Published: 08-31-2010 05:45
We've looked at AMD's slightly older Tigris
platform in the form of their M300 and M600 processors. While performance of those parts was better than previous AMD designs, Intel still maintained a healthy lead in performance and battery life. That wasn't too surprising, and the far more pertinent question is what the new Danube
parts bring to the table. Having taken Nile for a spin and come away impressed, courtesy of the Toshiba T235D, we're now moving up to Danube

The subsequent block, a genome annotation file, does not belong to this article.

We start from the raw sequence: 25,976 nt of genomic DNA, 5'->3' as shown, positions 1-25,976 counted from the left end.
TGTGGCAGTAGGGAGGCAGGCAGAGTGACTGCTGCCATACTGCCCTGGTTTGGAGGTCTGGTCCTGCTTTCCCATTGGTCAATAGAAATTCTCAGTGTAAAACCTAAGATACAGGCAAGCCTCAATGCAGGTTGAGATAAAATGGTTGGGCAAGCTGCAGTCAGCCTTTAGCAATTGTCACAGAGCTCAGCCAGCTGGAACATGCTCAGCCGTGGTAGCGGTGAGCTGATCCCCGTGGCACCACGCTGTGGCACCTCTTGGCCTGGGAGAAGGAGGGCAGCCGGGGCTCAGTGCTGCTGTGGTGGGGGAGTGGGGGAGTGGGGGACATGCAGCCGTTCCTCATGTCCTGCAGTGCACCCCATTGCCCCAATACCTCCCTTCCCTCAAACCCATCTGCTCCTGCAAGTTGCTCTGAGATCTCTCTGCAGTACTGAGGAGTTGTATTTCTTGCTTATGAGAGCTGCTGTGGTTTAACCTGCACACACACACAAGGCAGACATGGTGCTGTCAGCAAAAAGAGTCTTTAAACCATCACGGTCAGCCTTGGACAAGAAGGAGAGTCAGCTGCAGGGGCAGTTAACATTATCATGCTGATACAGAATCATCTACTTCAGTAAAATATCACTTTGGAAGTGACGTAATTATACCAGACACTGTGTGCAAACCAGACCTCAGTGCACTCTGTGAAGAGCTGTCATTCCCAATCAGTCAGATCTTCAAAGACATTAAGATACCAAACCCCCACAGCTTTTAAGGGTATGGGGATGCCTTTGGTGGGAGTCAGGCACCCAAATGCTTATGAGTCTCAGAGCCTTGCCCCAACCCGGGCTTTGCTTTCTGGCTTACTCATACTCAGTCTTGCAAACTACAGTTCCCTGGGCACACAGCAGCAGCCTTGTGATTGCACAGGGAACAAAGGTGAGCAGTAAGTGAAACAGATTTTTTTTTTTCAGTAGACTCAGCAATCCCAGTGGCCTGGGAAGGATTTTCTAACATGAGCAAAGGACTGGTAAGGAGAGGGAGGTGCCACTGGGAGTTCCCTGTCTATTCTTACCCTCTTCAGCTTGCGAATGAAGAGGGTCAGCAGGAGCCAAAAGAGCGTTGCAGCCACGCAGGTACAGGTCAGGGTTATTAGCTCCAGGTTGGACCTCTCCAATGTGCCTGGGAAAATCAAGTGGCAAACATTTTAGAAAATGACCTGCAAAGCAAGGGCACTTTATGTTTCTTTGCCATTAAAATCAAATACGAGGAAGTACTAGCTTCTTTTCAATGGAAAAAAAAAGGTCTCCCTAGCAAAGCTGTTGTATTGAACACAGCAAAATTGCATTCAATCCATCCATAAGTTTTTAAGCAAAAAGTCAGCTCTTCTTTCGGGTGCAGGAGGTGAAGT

. AMD again shipped us a recently launched Toshiba A660D notebook, which aims squarely at the midrange performance notebook market.
Sporting the first quad-core mobile AMD processor we've ever tested in the form of the Phenom II P920, the A660D should offer quite a bit more performance in heavily threaded workloads—though the low 1.6GHz base clock speed means dual-core parts should still be faster in lightly threaded tasks. Coupled with the P920 processor are AMD's HD 4250 IGP and HD 5650 discrete graphics, with switching technology providing the optimal choice of performance or battery life depending on if you have the AC adapter connected. Beyond the above, the A660D also provides an update to Toshiba's Satellite design, with a thinner chassis and less gloss. Does the A660D join the T235D as an AMD laptop we can recommend? That's what we're here to investigate.